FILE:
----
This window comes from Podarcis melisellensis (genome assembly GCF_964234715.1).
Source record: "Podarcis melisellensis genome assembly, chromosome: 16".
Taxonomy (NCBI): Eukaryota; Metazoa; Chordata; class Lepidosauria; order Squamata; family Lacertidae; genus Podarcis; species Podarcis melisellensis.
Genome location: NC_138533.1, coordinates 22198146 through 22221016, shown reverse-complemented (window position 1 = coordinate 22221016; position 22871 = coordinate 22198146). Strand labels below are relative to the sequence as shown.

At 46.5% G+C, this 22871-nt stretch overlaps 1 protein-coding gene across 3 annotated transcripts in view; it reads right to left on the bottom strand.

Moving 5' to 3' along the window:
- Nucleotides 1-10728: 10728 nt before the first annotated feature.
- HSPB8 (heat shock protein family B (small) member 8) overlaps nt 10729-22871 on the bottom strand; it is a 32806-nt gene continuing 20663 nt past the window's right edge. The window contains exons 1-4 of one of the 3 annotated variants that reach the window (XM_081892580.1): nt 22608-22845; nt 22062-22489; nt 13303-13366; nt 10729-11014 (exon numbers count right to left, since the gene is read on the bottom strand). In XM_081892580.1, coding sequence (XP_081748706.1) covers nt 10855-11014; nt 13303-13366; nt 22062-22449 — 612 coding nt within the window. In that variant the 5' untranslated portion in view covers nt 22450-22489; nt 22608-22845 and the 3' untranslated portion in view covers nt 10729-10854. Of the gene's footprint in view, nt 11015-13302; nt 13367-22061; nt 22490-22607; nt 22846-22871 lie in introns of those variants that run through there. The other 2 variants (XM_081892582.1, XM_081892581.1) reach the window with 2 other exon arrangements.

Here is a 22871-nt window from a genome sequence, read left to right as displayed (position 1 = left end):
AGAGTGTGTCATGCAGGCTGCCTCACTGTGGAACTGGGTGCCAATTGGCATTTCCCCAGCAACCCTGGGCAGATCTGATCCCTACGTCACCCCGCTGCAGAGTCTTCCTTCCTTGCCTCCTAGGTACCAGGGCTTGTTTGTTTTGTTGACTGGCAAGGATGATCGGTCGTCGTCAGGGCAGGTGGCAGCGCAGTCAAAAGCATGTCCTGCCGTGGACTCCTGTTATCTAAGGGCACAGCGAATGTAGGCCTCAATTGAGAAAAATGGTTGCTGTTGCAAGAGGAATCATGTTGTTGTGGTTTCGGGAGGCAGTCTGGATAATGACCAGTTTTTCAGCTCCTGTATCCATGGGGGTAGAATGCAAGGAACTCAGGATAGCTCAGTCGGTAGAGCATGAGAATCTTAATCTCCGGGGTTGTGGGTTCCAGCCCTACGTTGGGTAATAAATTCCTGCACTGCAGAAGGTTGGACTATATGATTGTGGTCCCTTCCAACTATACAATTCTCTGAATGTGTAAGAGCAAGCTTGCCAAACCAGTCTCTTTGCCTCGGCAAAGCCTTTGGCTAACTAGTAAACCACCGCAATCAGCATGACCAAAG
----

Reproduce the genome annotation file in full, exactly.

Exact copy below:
This window comes from Podarcis melisellensis (genome assembly GCF_964234715.1).
Source record: "Podarcis melisellensis genome assembly, chromosome: 16".
Taxonomy (NCBI): Eukaryota; Metazoa; Chordata; class Lepidosauria; order Squamata; family Lacertidae; genus Podarcis; species Podarcis melisellensis.
Genome location: NC_138533.1, coordinates 22198146 through 22221016, shown reverse-complemented (window position 1 = coordinate 22221016; position 22871 = coordinate 22198146). Strand labels below are relative to the sequence as shown.

At 46.5% G+C, this 22871-nt stretch overlaps 1 protein-coding gene across 3 annotated transcripts in view; it reads right to left on the bottom strand.

Moving 5' to 3' along the window:
- Nucleotides 1-10728: 10728 nt before the first annotated feature.
- HSPB8 (heat shock protein family B (small) member 8) overlaps nt 10729-22871 on the bottom strand; it is a 32806-nt gene continuing 20663 nt past the window's right edge. The window contains exons 1-4 of one of the 3 annotated variants that reach the window (XM_081892580.1): nt 22608-22845; nt 22062-22489; nt 13303-13366; nt 10729-11014 (exon numbers count right to left, since the gene is read on the bottom strand). In XM_081892580.1, coding sequence (XP_081748706.1) covers nt 10855-11014; nt 13303-13366; nt 22062-22449 — 612 coding nt within the window. In that variant the 5' untranslated portion in view covers nt 22450-22489; nt 22608-22845 and the 3' untranslated portion in view covers nt 10729-10854. Of the gene's footprint in view, nt 11015-13302; nt 13367-22061; nt 22490-22607; nt 22846-22871 lie in introns of those variants that run through there. The other 2 variants (XM_081892582.1, XM_081892581.1) reach the window with 2 other exon arrangements.

Here is a 22871-nt window from a genome sequence, read left to right as displayed (position 1 = left end):
AGAGTGTGTCATGCAGGCTGCCTCACTGTGGAACTGGGTGCCAATTGGCATTTCCCCAGCAACCCTGGGCAGATCTGATCCCTACGTCACCCCGCTGCAGAGTCTTCCTTCCTTGCCTCCTAGGTACCAGGGCTTGTTTGTTTTGTTGACTGGCAAGGATGATCGGTCGTCGTCAGGGCAGGTGGCAGCGCAGTCAAAAGCATGTCCTGCCGTGGACTCCTGTTATCTAAGGGCACAGCGAATGTAGGCCTCAATTGAGAAAAATGGTTGCTGTTGCAAGAGGAATCATGTTGTTGTGGTTTCGGGAGGCAGTCTGGATAATGACCAGTTTTTCAGCTCCTGTATCCATGGGGGTAGAATGCAAGGAACTCAGGATAGCTCAGTCGGTAGAGCATGAGAATCTTAATCTCCGGGGTTGTGGGTTCCAGCCCTACGTTGGGTAATAAATTCCTGCACTGCAGAAGGTTGGACTATATGATTGTGGTCCCTTCCAACTATACAATTCTCTGAATGTGTAAGAGCAAGCTTGCCAAACCAGTCTCTTTGCCTCGGCAAAGCCTTTGGCTAACTAGTAAACCACCGCAATCAGCATGACCAAAG